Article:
In 1896 women's suffrage leader Susan B. Anthony, said, "I think [the bicycle] has done more to emancipate women than anything else in the world. It gives a woman a feeling of freedom and self-reliance. The moment she takes her seat she knows she can't get into harm unless she gets off her bicycle, and away she goes, the picture of free, untrammeled womanhood."
But many aspects of the cycling world remain male dominions.
Just ask Tania Castillo, a 19-year-old who works as a mechanic at the West Town Bikes, a shop in inner-city Chicago. "You have to put up with a lot of sexism," she says, referring to customers who come into the shop and ask her to call someone to help fix their bikes. "'I tell them, 'I work here. Can I help you?'"
Castillo says she doesn't blame these customers, who are just not used to seeing a female mechanic. She adds that her male co-workers are very supportive and readily share their knowledge with her.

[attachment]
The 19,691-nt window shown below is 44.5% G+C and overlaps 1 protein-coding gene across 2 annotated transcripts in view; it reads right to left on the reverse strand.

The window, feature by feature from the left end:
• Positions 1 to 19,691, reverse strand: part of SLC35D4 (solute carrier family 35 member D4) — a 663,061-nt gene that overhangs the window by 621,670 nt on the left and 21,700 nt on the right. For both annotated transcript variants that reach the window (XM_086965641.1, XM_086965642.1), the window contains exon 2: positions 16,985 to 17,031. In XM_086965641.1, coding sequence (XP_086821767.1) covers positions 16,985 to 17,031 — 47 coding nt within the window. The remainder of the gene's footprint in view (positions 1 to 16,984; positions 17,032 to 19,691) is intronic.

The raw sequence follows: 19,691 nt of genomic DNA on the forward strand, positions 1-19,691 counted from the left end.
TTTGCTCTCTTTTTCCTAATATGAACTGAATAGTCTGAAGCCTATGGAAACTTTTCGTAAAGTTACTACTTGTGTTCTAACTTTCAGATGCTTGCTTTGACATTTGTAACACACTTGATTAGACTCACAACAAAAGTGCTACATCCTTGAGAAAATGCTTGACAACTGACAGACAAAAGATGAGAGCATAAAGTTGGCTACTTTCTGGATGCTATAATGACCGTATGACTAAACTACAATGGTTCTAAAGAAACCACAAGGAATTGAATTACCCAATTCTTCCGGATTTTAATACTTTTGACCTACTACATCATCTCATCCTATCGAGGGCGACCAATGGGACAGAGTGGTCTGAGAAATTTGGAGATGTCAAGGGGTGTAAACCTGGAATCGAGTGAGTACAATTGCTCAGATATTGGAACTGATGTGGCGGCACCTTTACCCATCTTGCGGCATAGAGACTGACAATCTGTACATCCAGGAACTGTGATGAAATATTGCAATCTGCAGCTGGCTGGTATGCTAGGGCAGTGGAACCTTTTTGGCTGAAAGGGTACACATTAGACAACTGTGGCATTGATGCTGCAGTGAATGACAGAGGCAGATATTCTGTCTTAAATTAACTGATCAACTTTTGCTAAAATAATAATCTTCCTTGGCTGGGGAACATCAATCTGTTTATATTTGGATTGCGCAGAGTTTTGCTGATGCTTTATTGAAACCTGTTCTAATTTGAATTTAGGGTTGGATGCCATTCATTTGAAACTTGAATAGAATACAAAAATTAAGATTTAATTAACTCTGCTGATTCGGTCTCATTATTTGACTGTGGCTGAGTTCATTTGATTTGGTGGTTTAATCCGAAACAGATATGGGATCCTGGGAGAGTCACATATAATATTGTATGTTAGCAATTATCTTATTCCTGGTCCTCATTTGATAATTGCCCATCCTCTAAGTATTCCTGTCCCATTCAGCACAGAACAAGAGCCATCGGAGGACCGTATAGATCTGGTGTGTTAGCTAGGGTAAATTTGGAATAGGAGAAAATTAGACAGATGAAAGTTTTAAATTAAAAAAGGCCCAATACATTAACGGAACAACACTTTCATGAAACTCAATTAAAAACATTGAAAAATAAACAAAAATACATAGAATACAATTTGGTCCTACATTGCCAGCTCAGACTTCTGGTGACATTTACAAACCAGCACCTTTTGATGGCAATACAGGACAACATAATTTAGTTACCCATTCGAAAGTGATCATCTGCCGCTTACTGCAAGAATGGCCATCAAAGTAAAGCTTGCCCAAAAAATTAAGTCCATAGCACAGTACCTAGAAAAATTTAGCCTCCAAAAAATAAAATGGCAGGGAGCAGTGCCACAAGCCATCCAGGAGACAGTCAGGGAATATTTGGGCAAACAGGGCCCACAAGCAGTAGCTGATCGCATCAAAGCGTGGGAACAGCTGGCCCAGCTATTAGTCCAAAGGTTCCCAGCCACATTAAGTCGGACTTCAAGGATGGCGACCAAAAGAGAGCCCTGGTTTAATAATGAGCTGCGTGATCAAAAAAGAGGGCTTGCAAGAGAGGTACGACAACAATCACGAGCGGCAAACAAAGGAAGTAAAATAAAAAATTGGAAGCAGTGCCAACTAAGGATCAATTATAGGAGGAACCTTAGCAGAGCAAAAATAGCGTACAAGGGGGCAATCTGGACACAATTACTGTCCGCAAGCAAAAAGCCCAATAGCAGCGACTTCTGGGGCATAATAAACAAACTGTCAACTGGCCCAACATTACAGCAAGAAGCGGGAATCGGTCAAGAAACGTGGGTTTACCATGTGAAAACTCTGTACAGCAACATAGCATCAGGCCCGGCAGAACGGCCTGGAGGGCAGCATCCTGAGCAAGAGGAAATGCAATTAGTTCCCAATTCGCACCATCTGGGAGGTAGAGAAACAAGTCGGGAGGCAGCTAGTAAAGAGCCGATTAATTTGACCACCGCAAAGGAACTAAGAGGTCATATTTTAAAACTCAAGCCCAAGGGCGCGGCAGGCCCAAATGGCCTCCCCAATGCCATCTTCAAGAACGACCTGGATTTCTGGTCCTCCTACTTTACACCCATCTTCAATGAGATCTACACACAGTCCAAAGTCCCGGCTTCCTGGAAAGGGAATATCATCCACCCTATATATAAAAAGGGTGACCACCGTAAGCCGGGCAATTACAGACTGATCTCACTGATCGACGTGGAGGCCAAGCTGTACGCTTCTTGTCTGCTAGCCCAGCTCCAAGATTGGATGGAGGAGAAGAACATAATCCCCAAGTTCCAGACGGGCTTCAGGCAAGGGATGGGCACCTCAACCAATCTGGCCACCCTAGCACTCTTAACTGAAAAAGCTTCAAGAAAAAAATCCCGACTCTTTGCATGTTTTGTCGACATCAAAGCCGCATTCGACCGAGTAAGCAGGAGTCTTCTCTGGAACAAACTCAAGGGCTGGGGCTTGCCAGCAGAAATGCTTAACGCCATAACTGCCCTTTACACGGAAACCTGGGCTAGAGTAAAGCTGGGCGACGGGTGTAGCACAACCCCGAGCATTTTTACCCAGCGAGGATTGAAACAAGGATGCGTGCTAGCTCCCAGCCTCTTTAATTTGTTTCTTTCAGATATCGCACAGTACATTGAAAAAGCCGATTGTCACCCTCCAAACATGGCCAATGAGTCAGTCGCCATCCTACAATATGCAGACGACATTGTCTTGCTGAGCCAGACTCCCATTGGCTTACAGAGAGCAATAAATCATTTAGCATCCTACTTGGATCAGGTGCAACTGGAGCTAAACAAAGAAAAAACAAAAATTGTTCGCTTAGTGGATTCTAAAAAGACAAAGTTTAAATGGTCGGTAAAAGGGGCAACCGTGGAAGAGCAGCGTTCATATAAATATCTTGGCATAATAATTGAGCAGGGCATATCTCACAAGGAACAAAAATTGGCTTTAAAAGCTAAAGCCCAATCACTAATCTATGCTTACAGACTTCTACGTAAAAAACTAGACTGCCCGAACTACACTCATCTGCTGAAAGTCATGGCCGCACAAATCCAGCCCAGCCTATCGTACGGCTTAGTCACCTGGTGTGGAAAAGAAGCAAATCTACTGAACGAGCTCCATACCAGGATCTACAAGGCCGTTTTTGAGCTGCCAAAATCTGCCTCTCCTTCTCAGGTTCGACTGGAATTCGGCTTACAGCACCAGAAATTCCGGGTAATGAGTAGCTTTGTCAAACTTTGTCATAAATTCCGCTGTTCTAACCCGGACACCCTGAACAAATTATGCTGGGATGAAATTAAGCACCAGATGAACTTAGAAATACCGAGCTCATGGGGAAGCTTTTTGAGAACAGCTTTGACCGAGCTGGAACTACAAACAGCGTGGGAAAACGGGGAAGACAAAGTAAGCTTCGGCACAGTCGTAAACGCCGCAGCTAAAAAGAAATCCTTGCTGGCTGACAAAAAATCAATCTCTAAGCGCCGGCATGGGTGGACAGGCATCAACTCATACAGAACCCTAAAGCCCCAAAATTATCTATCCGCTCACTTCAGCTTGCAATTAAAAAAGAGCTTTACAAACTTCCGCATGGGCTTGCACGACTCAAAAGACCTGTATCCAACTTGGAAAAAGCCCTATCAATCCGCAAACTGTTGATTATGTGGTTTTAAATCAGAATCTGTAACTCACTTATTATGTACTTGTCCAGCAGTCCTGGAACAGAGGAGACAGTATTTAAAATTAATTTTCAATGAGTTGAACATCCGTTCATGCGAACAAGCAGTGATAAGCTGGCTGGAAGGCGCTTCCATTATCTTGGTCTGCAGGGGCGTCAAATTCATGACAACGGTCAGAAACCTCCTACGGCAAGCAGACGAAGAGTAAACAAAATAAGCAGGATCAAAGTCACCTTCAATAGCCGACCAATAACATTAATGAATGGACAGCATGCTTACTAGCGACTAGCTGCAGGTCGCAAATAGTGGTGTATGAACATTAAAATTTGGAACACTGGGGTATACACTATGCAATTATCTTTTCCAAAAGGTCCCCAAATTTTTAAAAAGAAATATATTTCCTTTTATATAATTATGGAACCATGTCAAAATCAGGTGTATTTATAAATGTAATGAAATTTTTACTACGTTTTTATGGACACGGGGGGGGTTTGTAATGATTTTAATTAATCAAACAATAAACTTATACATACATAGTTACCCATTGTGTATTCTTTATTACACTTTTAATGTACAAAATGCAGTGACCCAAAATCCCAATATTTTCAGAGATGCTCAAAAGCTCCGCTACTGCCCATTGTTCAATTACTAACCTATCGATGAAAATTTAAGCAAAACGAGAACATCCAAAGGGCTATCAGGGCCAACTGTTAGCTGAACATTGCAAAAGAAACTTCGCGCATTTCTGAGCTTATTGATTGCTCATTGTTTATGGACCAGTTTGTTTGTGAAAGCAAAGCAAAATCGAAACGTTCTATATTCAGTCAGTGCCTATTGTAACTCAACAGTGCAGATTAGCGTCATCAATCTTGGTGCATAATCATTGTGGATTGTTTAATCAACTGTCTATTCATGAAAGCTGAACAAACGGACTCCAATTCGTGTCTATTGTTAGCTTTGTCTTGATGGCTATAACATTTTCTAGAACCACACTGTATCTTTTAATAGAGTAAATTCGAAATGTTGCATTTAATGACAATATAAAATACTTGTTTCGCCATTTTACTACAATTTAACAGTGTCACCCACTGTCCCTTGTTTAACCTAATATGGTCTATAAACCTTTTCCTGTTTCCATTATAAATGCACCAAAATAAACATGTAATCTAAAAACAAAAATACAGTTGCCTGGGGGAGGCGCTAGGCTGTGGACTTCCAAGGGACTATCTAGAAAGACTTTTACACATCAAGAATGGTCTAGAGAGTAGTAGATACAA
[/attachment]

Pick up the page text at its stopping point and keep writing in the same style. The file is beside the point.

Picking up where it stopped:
Castillo was recently in New York for the "Recycle a Bicycle Youth Bike Summit," which drew hundreds of youth and adult participants from around the country to share ideas for getting more young people riding safely and leading others in their communities to do the same.
Among the presenters were half a dozen members of the Girls' Bike Club in Chicago, which teaches girls basic bike repair and runs group rides.
Chicago is known as one of the best cycling cities in America, with many bike lanes striped on main streets, plus separated bike lanes in a few places, including along Lake Michigan.
The Girls' Bike Club is one of many programs supported by West Town Bikes, a nonprofit youth advocacy.
Before becoming a staff member at West Town Bikes, Castillo was an intern with the organization. Through that connection, she helped organize the Girls Bike Club.